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Background: I remember at my old place of employment how the web server admin would always make me change the httpd-accessible file upload directories so that they were owned by apache:apache or nobody:nobody.

He said this was for security reasons.

Question: Can you tell me what specifically were the security implications of this? Also is there a way to get apache to run as nobody:nobody, and are there security implications for that as well?


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2 Answers 2

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There is a valid reason, supposing the httpd (Apache) was owned by root and belongs to the group root also, and that there was a vulnerability that was found in the code itself, for example, a malicious user requested a URL that is longer than expected and the httpd seg-faulted. Now, that exploit has uncovered root access which means, it has control over the system and hence a malicious user would ultimately seize control and create havoc on the box.

That is a reason why the ownership of the httpd daemon runs under nobody:nobody or apache:apache. It is effectively a preventative measure to ensure that no exploit/vulnerability will expose root access. Imagine the security implications if that was to happen.

Fortunately, now, depending on the Linux distribution, BSD variants (OpenBSD/FreeBSD/NetBSD) or the commercial Unix variants, the httpd daemon runs under a user group that has the least privileges. And furthermore, it would be safe to say that a lot of the Apache code has been well tested enough and stable. About 49% of servers across all domains are running Apache. Microsoft's IIS runs at 29% of the domains. This is according the the netcraft survey site here.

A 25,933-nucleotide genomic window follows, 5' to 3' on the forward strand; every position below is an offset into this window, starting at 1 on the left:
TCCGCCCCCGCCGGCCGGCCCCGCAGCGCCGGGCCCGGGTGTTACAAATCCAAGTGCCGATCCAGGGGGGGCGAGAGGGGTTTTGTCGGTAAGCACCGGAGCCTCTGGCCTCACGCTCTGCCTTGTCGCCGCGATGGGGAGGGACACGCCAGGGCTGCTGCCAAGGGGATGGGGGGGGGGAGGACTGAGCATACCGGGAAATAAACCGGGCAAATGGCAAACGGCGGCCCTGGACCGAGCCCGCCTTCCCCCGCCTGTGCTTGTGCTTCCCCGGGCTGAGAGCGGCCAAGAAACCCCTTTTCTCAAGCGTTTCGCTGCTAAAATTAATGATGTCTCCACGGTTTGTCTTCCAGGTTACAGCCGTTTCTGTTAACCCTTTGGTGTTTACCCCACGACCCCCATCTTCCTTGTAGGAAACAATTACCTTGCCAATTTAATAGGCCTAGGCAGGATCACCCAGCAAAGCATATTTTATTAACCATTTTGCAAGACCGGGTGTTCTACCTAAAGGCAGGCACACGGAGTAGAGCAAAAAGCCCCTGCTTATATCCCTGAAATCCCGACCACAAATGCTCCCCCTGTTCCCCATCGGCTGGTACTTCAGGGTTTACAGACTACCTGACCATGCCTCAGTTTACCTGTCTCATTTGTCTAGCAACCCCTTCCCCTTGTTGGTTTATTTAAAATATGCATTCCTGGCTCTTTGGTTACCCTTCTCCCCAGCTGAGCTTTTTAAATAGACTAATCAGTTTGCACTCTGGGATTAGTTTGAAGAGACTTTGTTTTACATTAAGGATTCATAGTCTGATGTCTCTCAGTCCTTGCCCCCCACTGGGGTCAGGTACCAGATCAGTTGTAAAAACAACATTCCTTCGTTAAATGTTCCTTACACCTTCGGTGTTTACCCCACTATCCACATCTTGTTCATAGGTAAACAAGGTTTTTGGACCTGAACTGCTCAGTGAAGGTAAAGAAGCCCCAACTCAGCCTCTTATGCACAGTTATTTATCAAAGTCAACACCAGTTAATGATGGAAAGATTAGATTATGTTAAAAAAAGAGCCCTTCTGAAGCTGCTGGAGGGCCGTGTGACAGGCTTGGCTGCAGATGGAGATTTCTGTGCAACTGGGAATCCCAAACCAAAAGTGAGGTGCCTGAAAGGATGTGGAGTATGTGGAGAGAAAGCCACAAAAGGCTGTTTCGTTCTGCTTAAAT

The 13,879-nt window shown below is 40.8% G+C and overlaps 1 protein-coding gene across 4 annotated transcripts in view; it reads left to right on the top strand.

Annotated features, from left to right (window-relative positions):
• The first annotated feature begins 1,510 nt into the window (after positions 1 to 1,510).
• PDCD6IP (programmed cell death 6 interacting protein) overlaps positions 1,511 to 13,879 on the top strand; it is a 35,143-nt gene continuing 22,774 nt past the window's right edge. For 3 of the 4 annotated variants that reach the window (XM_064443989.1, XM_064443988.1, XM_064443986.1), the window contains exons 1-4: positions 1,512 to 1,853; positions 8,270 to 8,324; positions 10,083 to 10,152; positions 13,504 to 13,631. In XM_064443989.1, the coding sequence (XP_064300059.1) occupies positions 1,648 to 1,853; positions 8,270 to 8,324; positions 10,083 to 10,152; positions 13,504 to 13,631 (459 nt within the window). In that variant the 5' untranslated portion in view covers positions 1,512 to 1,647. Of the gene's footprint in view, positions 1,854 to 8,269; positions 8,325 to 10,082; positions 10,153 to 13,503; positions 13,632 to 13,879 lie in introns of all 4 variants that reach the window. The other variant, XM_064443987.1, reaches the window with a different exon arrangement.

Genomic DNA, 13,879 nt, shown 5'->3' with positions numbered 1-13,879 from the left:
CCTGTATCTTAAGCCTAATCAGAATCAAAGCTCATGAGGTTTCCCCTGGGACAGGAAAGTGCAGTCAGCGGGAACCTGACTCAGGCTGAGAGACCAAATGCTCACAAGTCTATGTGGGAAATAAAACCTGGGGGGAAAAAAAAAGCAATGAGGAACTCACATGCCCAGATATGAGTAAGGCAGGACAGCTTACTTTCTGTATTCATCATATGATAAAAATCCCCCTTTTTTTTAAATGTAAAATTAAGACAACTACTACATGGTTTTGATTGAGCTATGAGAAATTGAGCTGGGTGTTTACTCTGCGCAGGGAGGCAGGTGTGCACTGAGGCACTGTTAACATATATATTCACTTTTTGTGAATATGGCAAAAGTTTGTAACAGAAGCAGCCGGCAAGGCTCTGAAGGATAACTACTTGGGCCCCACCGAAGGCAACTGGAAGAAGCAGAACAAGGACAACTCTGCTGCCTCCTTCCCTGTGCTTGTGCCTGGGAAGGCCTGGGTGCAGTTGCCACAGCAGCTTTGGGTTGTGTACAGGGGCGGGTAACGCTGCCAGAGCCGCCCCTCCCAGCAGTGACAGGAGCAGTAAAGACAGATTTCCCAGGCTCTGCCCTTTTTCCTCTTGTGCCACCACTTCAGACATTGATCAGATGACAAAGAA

In another context, it shows that having a program running under least privileges would be deemed 'safe' and mitigates any possible chances of exploits, vulnerabilites.

Hope this helps, Best regards, Tom.

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By the way, I should have pointed out that this should not be on SO, perhaps, serverfault.com or superusers.com would be the more appropriate site. Now that I have read Matthew's answer after I posted mine... –  t0mm13b Dec 4 '09 at 23:36

This is the wrong site for this question. Ordinarily you would not want the source code to be owned by the same user as Apache. Should a security flaw in Apache or your server-side scripts arise, an attacker could maliciously modify your web site's files without privilege escalation.

The one exception would be file upload directories, as you said. In this case, you want Apache to make changes to that directory.

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Thanks for the reply. About this being the wrong site, I usually post here and over at serverfault, because it seems there are much fewer regular users over there. –  dreftymac Dec 4 '09 at 23:25
@dreftymac: Crossposts were never a good idea; neither on forums nor here on SO, SF & Co. since there will most-likely be 2 independant threads without any interaction between them. Decide for one community to ask and keep your question there, next time maybe choosing the other one. But stop crossposting, please. It's a waste of resources. –  Energiequant Dec 4 '09 at 23:54
Alright I won't. –  dreftymac Dec 5 '09 at 17:15
Unless, that is, I do. –  dreftymac Dec 5 '09 at 17:19

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